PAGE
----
The salt relations of marine and halophilic species of the unicellular green alga,Dunaliella
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Comparisons were made of the effects of salt on the exponential growth rates of two unicellular algae,Dunaliella tertiolecta (marine) andDunaliella viridis (halophilic).
The algae contained glycerol in amounts which varied directly with the salt concentration of the growth media. The highest measured glycerol content ofD. tertiolecta was approximately equivalent to 1.4 molal and occurred in algae grown in 1.36 M sodium chloride. The highest glycerol content measured inD. viridis was approximately equivalent to 4.4 molal and occurred in algae grown in 4.25 M sodium chloride. Lower concentrations of free glucose, which varied inversely with extracellular salt concentration, were also detected.
It is inferred that Na+ is effectively excluded from the two algae. There was some evidence of a moderate uptake of K+.
Comparisons were made of erude preparations of the glucose-6-phosphate dehydrogenase and an NADP-specific glycerol dehydrogenase from each species and of the effects of salt and glycerol on the activities of these enzymes. It is concluded that the different salt tolerances of the two algae cannot be explained by generalized differences between their enzyme proteins.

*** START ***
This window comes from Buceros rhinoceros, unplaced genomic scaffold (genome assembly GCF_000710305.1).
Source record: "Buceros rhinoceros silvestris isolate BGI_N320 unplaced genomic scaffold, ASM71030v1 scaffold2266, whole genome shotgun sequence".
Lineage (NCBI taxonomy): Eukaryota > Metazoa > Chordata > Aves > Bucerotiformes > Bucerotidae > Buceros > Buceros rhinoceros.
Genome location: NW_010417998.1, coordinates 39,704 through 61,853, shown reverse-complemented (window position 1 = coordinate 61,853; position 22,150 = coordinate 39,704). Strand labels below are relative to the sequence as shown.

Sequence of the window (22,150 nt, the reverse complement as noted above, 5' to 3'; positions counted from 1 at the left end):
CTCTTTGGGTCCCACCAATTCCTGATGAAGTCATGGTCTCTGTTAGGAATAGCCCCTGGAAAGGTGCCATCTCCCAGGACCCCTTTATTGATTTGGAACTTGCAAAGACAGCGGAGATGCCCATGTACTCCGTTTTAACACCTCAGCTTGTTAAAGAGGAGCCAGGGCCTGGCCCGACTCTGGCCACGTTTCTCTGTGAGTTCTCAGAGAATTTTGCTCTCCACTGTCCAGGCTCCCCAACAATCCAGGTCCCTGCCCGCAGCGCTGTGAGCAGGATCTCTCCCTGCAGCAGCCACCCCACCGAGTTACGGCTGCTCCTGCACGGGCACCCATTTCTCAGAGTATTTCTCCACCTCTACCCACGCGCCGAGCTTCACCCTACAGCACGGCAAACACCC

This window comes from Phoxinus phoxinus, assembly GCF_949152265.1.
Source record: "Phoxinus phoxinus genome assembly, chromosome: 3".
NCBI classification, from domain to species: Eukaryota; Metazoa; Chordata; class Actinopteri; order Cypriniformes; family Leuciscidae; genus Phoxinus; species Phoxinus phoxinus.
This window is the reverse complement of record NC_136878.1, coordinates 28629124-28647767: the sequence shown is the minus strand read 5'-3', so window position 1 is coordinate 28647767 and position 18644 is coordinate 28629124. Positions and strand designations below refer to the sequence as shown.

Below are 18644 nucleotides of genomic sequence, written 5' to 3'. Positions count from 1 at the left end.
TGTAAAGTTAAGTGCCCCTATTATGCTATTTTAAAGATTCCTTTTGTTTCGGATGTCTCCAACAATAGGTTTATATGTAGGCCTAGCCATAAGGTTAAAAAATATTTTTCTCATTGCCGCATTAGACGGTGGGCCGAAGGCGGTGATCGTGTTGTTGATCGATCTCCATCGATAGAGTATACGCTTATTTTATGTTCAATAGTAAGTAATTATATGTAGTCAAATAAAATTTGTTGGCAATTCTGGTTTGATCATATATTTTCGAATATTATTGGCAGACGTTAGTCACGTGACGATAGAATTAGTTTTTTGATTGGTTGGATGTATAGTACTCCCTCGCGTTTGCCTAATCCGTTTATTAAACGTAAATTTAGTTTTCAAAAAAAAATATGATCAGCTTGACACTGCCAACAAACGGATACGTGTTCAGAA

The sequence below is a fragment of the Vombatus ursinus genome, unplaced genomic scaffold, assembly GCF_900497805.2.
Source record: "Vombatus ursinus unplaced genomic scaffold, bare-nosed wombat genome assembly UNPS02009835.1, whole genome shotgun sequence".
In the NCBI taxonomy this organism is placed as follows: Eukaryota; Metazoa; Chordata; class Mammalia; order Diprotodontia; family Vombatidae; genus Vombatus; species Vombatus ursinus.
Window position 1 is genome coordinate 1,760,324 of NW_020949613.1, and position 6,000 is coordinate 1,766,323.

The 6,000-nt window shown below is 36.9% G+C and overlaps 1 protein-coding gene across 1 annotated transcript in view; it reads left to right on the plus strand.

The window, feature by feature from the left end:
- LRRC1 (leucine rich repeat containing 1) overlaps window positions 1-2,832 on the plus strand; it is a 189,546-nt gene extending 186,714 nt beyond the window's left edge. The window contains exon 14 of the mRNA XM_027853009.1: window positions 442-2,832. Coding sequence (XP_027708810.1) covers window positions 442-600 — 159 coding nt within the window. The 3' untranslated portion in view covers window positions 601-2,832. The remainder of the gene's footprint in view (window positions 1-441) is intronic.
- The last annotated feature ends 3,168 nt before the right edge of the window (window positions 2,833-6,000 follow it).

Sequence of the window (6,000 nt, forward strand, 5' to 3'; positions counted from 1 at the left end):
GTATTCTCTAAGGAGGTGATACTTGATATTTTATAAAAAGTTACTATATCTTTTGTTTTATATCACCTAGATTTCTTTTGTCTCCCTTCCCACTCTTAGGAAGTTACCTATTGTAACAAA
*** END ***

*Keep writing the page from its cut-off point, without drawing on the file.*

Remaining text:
Although intracellular glycerol must necessarily contribute to the osmotic status of the algae, its primary function in influencing their salt relations is considered to be that of a compatible solute, whereby glycerol maintains enzyme activity under conditions of high extracellular salt concentration and hence low (thermodynamic) water activity.
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